Iditarod 2013: Teams make their way from Takotna to Ophir

Alaskan Dude

The first mushers have reached Ophir, but teams may have to worry about severe weather soon.

Jake Berkowitz and his team of 16 dogs became the first sled to reach the Ophir checkpoint at 1:14 a.m. local time on Wednesday in the 2013 Iditarod. Berkowitz made a late-night trek, leaving Takotna at 10:42 p.m. He and his dogs are now taking a break as three more racers make their way to Ophir, a ghost town that marks the divide between the northern and southerns routes on the Iditarod Trail (mushers are using the southern route this year).

Nicholas Petit, Sonny Lindner, and Lance Mackey all left Takotna is the early morning hours. Petit and Lindner barely took a rest at the checkpoint, sitting for 14 and two minutes each. Mackey used the spot for a much longer break, stopping for more than five hours, and then stayed in Ophir for just 15 minutes, becoming the first team to make way for the Iditarod checkpoint.

Jeff King, who currently sits in 17th place, is joining Petit and Lindner by choosing not to rest at Takotna. King has good reason for that choice, according to Joe Runyan of Iditarod.com:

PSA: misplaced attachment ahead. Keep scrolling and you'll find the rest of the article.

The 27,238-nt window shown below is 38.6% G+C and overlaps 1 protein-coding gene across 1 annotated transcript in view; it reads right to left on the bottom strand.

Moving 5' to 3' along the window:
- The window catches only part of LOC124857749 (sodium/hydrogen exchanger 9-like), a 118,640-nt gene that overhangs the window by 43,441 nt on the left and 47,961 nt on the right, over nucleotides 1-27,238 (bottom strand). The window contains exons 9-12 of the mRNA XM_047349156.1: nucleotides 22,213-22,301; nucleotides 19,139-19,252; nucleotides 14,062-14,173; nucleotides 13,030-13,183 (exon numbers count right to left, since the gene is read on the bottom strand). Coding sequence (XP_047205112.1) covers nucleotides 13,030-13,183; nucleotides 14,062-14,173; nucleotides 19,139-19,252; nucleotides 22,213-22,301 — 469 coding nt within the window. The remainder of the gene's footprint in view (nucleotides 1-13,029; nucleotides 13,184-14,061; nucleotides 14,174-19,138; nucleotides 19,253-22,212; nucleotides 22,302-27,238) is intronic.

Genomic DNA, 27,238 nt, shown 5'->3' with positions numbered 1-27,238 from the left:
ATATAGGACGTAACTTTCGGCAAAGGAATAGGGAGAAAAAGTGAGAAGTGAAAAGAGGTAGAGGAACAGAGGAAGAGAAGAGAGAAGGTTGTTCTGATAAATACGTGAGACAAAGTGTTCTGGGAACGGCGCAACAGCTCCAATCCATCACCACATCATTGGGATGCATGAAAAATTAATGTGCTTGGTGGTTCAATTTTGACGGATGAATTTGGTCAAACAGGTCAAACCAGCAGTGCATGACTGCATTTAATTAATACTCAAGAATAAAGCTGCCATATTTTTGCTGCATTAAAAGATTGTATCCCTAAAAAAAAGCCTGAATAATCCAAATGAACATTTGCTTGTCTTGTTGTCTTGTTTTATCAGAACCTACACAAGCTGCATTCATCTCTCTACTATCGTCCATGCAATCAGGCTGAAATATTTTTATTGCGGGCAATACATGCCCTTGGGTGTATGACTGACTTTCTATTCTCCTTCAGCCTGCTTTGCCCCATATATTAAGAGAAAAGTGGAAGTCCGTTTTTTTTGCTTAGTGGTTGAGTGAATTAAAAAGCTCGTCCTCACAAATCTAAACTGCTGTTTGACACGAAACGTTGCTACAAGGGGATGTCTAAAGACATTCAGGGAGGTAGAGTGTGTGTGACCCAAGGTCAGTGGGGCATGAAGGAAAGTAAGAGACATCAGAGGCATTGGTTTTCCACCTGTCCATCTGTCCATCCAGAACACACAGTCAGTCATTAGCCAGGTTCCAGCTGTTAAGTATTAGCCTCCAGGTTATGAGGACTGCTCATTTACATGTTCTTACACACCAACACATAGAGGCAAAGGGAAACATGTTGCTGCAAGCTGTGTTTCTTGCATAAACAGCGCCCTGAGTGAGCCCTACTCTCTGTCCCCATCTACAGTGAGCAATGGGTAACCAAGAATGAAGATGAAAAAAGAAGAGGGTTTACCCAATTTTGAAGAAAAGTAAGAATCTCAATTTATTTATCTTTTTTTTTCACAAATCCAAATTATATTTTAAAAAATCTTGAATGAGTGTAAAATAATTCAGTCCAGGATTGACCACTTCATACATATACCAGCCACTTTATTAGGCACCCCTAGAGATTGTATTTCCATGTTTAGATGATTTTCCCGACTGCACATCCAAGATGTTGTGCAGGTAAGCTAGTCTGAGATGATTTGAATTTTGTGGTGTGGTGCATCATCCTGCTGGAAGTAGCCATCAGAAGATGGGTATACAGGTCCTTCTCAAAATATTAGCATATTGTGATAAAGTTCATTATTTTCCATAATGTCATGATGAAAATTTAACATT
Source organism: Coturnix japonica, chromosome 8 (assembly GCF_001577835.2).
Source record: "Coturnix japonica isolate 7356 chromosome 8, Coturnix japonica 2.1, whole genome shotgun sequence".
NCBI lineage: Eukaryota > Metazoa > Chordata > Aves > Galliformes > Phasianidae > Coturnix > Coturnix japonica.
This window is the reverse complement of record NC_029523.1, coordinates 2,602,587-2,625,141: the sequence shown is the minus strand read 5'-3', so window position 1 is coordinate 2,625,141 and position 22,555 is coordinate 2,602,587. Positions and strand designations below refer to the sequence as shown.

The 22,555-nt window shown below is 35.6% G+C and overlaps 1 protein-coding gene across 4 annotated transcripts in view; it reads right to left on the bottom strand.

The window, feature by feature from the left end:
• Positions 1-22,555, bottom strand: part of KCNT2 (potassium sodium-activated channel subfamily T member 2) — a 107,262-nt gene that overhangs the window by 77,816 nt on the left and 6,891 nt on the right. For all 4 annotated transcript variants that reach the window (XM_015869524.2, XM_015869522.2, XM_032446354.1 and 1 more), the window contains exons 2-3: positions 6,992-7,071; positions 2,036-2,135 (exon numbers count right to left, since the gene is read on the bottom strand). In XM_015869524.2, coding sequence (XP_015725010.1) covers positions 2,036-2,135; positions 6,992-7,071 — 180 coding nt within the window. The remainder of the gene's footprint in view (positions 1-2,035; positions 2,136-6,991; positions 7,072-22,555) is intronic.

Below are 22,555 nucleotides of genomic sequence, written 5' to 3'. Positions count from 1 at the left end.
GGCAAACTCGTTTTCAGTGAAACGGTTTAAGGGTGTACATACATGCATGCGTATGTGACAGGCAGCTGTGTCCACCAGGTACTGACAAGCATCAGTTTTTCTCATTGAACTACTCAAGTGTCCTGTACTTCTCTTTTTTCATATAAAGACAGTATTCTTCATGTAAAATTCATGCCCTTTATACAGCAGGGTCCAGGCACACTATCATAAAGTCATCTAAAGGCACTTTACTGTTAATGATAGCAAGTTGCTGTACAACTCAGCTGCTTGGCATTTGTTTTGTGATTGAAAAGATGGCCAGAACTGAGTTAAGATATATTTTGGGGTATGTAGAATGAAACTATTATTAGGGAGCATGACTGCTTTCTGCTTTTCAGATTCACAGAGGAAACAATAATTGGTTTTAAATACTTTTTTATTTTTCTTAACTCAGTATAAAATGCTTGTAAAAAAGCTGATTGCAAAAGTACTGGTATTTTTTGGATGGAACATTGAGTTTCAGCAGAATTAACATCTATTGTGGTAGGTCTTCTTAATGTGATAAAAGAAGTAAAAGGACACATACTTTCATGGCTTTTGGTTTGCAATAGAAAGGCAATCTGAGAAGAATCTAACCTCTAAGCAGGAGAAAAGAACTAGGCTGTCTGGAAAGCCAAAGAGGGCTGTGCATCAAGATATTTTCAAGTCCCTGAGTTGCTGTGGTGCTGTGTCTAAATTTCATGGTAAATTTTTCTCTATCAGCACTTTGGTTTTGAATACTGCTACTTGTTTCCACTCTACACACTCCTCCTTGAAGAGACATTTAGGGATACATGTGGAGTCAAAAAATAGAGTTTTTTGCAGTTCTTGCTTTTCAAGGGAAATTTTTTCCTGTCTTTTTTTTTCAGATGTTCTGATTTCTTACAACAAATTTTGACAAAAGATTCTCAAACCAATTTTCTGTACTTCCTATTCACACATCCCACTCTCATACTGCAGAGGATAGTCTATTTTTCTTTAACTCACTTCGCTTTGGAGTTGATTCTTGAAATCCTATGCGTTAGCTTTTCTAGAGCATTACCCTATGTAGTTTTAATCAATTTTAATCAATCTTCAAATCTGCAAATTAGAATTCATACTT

When asked why he decided not to stay in Takotna, his normal habit, "Good weather, good trail, and too many mushers think its a good idea to stay in Takotna," seemed like a logical answer.

The mushers embarking during the day could face harsh weather conditions -- there is a severe weather watch until Friday, with high winds expected. Otherwise, there should be a high in the low 30s with light snow falling throughout.

Martin Buser, the race leader on paper (he has already taken his mandatory 24-hour layover, putting him about seven hours ahead of the frontrunners on the trail), pulled out of Nikolai 1:22 a.m. on Wednesday, stopping for just seven minutes, apparently because he has dogs that are in heat. Buser detailed his gutsy strategy -- running nearly non-stop for 180 miles -- while preparing his team to leave the Rohn checkpoint:

The run from Ophir to the next checkpoint, the town of Iditarod, is an empty and lonely 80-90-mile stretch. Iditarod, a ghost town that once had a population upwards of 10,000 people during the gold rush in the early 1900s, marks the halfway point of the 2013 race.

Two racers have been scratched thus far. Scott Janssen pulled out at Rainey Pass, while Ed Stielstra only made the trip to the first checkpoint. The complete standings can be found at Iditarod.com.

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